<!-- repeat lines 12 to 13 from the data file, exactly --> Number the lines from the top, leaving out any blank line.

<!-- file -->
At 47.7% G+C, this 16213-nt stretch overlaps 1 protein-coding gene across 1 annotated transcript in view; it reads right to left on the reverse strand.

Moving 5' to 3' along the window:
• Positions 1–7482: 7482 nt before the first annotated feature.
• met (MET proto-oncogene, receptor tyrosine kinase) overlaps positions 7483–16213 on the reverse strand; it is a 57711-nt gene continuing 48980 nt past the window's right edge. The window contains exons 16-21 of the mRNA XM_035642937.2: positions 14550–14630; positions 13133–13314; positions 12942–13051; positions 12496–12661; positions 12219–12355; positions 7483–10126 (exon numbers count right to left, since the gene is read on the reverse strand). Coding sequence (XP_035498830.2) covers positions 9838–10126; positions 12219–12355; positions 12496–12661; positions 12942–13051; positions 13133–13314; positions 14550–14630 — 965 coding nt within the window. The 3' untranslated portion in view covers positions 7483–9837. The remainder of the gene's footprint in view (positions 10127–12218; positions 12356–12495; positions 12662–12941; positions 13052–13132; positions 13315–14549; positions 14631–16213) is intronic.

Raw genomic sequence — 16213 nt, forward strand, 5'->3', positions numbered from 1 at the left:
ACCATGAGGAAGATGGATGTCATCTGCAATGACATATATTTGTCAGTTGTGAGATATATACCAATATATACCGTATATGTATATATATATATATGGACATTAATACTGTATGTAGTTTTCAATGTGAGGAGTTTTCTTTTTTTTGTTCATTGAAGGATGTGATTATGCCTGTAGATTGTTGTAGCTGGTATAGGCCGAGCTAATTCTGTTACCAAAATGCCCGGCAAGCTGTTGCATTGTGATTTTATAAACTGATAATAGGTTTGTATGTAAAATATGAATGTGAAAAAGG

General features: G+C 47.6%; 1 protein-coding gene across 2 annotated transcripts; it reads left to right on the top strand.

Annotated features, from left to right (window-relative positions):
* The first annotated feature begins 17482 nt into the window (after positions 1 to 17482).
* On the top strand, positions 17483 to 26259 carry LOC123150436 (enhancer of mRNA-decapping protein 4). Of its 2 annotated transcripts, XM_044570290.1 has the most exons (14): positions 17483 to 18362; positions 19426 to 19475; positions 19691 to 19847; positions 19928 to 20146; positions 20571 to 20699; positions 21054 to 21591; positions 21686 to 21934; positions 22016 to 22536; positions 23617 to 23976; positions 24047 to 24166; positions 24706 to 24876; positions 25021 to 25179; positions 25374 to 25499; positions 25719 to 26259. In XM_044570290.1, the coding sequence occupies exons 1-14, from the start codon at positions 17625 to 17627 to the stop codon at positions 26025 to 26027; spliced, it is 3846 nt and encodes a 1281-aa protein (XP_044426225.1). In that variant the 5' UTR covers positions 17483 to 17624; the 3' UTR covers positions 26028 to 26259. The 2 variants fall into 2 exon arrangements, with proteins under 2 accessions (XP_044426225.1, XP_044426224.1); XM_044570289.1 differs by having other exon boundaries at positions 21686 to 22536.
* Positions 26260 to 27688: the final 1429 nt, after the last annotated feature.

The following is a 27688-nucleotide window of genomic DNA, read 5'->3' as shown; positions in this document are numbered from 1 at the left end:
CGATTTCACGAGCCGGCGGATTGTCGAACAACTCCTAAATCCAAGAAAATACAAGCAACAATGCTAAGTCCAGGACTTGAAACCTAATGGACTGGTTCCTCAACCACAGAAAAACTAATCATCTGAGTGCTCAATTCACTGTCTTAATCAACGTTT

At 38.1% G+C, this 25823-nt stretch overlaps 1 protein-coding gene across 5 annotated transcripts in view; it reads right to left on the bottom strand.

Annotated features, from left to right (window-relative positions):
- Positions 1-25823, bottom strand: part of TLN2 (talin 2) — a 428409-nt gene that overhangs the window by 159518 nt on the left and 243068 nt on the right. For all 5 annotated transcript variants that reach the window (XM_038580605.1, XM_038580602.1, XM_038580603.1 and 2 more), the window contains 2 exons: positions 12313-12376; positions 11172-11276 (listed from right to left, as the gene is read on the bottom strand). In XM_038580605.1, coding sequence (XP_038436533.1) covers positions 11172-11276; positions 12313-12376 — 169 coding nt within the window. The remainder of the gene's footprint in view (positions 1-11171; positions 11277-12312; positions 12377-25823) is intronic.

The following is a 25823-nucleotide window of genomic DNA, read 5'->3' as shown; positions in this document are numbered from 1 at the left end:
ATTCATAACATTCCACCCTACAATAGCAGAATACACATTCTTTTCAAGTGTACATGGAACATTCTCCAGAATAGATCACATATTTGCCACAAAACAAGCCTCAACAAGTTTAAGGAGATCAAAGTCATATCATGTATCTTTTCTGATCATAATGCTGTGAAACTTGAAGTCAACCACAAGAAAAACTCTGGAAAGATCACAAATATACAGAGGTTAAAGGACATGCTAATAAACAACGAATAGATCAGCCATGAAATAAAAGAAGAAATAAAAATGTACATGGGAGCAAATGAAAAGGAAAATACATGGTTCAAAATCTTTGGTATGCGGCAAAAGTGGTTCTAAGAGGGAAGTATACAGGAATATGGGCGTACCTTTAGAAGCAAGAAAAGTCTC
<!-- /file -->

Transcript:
The following is a 27688-nucleotide window of genomic DNA, read 5'->3' as shown; positions in this document are numbered from 1 at the left end:
CGATTTCACGAGCCGGCGGATTGTCGAACAACTCCTAAATCCAAGAAAATACAAGCAACAATGCTAAGTCCAGGACTTGAAACCTAATGGACTGGTTCCTCAACCACAGAAAAACTAATCATCTGAGTGCTCAATTCACTGTCTTAATCAACGTTT